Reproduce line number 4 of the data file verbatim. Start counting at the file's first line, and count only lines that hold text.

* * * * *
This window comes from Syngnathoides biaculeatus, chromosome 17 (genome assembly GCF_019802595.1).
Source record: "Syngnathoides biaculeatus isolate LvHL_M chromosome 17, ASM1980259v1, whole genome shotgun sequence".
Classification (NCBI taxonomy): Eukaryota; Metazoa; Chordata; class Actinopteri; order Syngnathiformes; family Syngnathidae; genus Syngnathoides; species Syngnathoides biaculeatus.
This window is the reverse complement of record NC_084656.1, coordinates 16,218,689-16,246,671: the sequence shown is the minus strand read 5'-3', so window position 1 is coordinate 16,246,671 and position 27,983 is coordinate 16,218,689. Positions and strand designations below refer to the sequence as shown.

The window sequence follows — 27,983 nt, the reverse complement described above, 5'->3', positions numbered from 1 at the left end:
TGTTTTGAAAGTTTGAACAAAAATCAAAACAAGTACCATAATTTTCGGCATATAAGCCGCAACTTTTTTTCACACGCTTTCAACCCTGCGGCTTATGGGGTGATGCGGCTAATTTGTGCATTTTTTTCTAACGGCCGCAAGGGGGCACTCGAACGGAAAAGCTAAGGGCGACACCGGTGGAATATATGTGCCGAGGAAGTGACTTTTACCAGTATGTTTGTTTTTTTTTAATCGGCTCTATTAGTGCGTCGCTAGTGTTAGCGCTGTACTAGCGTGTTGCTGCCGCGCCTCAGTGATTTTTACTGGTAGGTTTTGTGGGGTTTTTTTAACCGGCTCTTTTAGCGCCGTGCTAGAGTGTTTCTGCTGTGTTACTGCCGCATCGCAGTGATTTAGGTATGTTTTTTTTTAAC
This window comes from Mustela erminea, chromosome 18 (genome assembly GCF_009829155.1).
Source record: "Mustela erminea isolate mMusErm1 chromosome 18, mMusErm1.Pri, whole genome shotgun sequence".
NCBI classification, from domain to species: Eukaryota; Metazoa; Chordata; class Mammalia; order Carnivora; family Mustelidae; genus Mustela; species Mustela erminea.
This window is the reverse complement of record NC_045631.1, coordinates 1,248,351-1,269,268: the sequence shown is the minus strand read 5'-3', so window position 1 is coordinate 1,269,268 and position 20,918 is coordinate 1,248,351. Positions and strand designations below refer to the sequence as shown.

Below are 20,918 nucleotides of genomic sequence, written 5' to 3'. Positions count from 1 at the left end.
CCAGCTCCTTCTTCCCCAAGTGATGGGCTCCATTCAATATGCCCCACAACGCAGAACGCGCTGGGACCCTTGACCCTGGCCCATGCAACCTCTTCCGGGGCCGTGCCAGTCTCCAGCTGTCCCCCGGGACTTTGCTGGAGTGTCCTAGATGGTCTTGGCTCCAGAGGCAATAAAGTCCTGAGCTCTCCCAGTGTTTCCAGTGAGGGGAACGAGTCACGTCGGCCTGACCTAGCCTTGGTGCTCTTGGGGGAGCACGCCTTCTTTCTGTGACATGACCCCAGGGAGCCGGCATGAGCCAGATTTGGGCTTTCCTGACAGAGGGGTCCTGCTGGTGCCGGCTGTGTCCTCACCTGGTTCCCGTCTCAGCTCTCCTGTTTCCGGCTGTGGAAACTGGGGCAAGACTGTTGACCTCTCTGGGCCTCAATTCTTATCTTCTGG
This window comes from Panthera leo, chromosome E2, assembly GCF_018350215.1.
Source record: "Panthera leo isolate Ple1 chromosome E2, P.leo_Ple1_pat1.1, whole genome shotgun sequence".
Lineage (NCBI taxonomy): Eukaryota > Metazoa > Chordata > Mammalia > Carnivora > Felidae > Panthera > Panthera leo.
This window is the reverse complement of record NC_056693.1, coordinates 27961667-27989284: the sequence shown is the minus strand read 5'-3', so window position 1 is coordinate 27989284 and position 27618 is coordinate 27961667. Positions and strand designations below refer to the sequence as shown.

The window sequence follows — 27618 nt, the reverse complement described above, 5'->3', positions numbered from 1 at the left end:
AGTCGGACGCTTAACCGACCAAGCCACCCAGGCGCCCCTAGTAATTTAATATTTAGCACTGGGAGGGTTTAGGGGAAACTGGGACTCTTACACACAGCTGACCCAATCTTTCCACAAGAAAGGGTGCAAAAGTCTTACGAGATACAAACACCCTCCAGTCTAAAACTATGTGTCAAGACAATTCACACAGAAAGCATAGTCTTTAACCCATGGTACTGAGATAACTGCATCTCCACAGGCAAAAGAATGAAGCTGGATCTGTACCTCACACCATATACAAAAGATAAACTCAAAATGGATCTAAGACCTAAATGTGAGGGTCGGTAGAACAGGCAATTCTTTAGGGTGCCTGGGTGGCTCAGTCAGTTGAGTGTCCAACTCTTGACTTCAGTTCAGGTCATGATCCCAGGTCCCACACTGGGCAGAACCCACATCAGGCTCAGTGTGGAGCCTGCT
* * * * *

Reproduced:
This window is the reverse complement of record NC_084656.1, coordinates 16,218,689-16,246,671: the sequence shown is the minus strand read 5'-3', so window position 1 is coordinate 16,246,671 and position 27,983 is coordinate 16,218,689. Positions and strand designations below refer to the sequence as shown.